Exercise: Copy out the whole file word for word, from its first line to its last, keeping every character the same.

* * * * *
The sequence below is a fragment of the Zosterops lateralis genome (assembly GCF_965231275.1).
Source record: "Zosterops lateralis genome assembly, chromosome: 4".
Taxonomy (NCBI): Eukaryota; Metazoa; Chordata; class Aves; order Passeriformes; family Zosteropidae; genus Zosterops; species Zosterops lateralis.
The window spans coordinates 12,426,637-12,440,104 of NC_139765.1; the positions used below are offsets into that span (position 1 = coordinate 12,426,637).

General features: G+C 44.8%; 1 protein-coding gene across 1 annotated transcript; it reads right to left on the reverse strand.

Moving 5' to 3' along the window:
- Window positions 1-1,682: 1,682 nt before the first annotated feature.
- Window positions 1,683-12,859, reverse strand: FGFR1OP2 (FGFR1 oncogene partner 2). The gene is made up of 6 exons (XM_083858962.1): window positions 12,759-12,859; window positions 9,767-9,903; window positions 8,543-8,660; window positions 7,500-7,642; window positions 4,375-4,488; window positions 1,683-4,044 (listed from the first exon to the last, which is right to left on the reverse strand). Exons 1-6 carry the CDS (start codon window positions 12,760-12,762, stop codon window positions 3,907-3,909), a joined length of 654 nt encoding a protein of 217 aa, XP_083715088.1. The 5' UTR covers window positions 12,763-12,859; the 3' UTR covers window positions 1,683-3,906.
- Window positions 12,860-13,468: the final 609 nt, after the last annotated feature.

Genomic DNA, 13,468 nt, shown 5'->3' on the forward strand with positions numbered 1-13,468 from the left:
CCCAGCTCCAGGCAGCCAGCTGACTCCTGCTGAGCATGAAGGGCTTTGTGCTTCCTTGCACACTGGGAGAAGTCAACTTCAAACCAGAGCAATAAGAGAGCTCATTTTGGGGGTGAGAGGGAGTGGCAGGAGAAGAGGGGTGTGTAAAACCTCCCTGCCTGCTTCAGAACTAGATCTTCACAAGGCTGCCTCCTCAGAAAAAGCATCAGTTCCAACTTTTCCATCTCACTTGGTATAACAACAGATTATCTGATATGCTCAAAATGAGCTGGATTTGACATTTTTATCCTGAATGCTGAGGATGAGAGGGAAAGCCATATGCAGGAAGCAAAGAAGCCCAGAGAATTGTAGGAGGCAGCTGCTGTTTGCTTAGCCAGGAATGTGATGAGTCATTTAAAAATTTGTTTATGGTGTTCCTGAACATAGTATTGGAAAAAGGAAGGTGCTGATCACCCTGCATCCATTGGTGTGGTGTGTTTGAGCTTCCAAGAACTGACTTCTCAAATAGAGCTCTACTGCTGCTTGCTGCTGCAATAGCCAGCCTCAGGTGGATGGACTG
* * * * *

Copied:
The sequence below is a fragment of the Zosterops lateralis genome (assembly GCF_965231275.1).
Source record: "Zosterops lateralis genome assembly, chromosome: 4".
Taxonomy (NCBI): Eukaryota; Metazoa; Chordata; class Aves; order Passeriformes; family Zosteropidae; genus Zosterops; species Zosterops lateralis.
The window spans coordinates 12,426,637-12,440,104 of NC_139765.1; the positions used below are offsets into that span (position 1 = coordinate 12,426,637).

General features: G+C 44.8%; 1 protein-coding gene across 1 annotated transcript; it reads right to left on the reverse strand.

Moving 5' to 3' along the window:
- Window positions 1-1,682: 1,682 nt before the first annotated feature.
- Window positions 1,683-12,859, reverse strand: FGFR1OP2 (FGFR1 oncogene partner 2). The gene is made up of 6 exons (XM_083858962.1): window positions 12,759-12,859; window positions 9,767-9,903; window positions 8,543-8,660; window positions 7,500-7,642; window positions 4,375-4,488; window positions 1,683-4,044 (listed from the first exon to the last, which is right to left on the reverse strand). Exons 1-6 carry the CDS (start codon window positions 12,760-12,762, stop codon window positions 3,907-3,909), a joined length of 654 nt encoding a protein of 217 aa, XP_083715088.1. The 5' UTR covers window positions 12,763-12,859; the 3' UTR covers window positions 1,683-3,906.
- Window positions 12,860-13,468: the final 609 nt, after the last annotated feature.

Genomic DNA, 13,468 nt, shown 5'->3' on the forward strand with positions numbered 1-13,468 from the left:
CCCAGCTCCAGGCAGCCAGCTGACTCCTGCTGAGCATGAAGGGCTTTGTGCTTCCTTGCACACTGGGAGAAGTCAACTTCAAACCAGAGCAATAAGAGAGCTCATTTTGGGGGTGAGAGGGAGTGGCAGGAGAAGAGGGGTGTGTAAAACCTCCCTGCCTGCTTCAGAACTAGATCTTCACAAGGCTGCCTCCTCAGAAAAAGCATCAGTTCCAACTTTTCCATCTCACTTGGTATAACAACAGATTATCTGATATGCTCAAAATGAGCTGGATTTGACATTTTTATCCTGAATGCTGAGGATGAGAGGGAAAGCCATATGCAGGAAGCAAAGAAGCCCAGAGAATTGTAGGAGGCAGCTGCTGTTTGCTTAGCCAGGAATGTGATGAGTCATTTAAAAATTTGTTTATGGTGTTCCTGAACATAGTATTGGAAAAAGGAAGGTGCTGATCACCCTGCATCCATTGGTGTGGTGTGTTTGAGCTTCCAAGAACTGACTTCTCAAATAGAGCTCTACTGCTGCTTGCTGCTGCAATAGCCAGCCTCAGGTGGATGGACTG